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You cannot be kind of pregnant – the secret to being virtual, by Ramzi Moutran

Do Epic Sh*t has run on a virtual network of creatives since well before covid. The founder and CCO shares his learnings

By Ramzi Moutran, founder and CCO of Do Epic Sh*t

It used to be a real pain in the backside to go sit in a virtual meeting. So boring. So awkward. Plus the tech never worked. I never felt virtual meetings were constructive.

Fast forward to COVID times and we all had to adapt to this ‘new normal’. And it worked. Well. But why?

I believe it’s because we are all doing it together, all on our own screens and everyone is equal. It’s eliminated the bad habits of traditional meetings like arriving late or micro conversations on the side. Even those personalities controlling the room over the people who bring quality thinking have been eliminated. Being virtual has made meetings more efficient, more effective. However, deciding to go virtual needs to be done for the right reasons.

If you want to have a virtual company, you must consider it to be a pillar of your organisation, not a tool with which to manage it. I never set out to design a virtual agency for the sake of just having one or trying to be modern and cool. I designed an agency to benefit the work, the clients and the briefs. It was a part of our business model and having the right creatives for the right projects, no matter where they sat in the world.

Over the past 2.5 years, since Do Epic Sh*t started, I have ridden the wave of what it means to be a virtual company. Some things I’ve done really well and others maybe not so well. But if you’re going to be a virtual agency, you have to be fully virtual. As my father would say ‘you cannot be kind of pregnant’. If you’re going to do something, do it wholeheartedly.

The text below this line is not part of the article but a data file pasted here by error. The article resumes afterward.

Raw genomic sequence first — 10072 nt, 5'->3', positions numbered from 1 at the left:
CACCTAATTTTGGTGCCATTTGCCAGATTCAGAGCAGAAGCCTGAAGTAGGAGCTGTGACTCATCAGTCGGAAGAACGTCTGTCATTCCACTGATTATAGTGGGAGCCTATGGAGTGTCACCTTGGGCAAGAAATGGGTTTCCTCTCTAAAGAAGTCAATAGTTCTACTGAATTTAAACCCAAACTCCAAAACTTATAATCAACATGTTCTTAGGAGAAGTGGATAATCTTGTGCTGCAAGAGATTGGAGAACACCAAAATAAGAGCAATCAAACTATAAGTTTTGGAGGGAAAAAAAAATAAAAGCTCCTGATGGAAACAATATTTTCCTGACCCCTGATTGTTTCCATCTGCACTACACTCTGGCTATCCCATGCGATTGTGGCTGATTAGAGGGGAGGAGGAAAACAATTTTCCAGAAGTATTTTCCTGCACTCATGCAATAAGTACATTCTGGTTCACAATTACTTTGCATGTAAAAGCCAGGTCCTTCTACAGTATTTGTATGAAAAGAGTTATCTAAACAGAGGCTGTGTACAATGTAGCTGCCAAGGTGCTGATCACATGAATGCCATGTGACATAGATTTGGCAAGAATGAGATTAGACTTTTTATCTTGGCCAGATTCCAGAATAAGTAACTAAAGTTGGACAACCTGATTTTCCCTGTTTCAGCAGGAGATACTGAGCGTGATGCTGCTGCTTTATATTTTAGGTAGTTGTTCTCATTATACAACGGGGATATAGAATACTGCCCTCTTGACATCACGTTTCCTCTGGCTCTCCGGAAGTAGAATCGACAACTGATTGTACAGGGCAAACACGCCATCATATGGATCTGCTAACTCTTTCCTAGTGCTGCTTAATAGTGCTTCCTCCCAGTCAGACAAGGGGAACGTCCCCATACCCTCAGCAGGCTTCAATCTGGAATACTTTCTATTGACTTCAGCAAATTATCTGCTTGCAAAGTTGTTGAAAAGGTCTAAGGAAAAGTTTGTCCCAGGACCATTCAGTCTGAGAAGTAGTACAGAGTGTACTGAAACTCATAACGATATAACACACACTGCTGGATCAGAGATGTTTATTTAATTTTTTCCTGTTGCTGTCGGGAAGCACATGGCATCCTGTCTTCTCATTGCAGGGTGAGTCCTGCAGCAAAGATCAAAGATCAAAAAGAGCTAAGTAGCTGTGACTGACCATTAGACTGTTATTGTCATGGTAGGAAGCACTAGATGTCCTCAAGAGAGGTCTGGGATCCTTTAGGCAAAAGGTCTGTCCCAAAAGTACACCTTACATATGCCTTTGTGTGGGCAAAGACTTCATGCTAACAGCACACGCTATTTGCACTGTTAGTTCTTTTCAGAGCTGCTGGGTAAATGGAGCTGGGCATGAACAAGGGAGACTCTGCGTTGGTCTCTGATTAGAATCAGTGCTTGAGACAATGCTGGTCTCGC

Being virtual has enabled us to tap into a global network and get the best creatives whenever we need them. Simply put, it added value to everything were doing. If the best creatives sat in LA, we used them. If the best post-production team sits in SA, then that’s fine. If my favourite producer moves to Bali, then I can work with that too. It meant we weren’t restricted to the best talent only being in the same city, sitting in the same office. Now, I’m only restricted by who is in my network and how I can get in touch with them.

Trying to do both a virtual and a physical agency will kill the culture of a company. This was one of my first learnings. Our new agency, with two offices globally, working together with virtual creatives meant they always felt left out. They never felt part of a community, the tribe. They always felt like the outsiders.

I soon realised there is something neutral when everyone is sitting within their own screens by themselves vs a whole team sitting together and one or two people sitting within their own frame. It broke the dynamic of what a virtual based team is and how it works. Difficult to comprehend at first, this is what COVID proved – that virtual companies do work.

Company culture can be lost when you work virtually. You have to encourage everyone to be involved, to be transparent and grow a new virtual culture. Have your open-heart moments. Ask the question ‘how are you feeling?’ and mean it. Create a space to allow people to talk about this. Culture is one of the most important elements to keep, even when you’re virtual.

Even though COVID has proven we can all work virtually, it needs to be done for the right reasons. All the companies that are thinking they’ve cracked this virtual and digital office working with half of the staff going back to the office and the other half not, it’s not that simple. I can guarantee when this starts happening, workdays will be less efficient, less effective and they will lose their culture. You can’t be kind of pregnant. Either go virtual or don’t.

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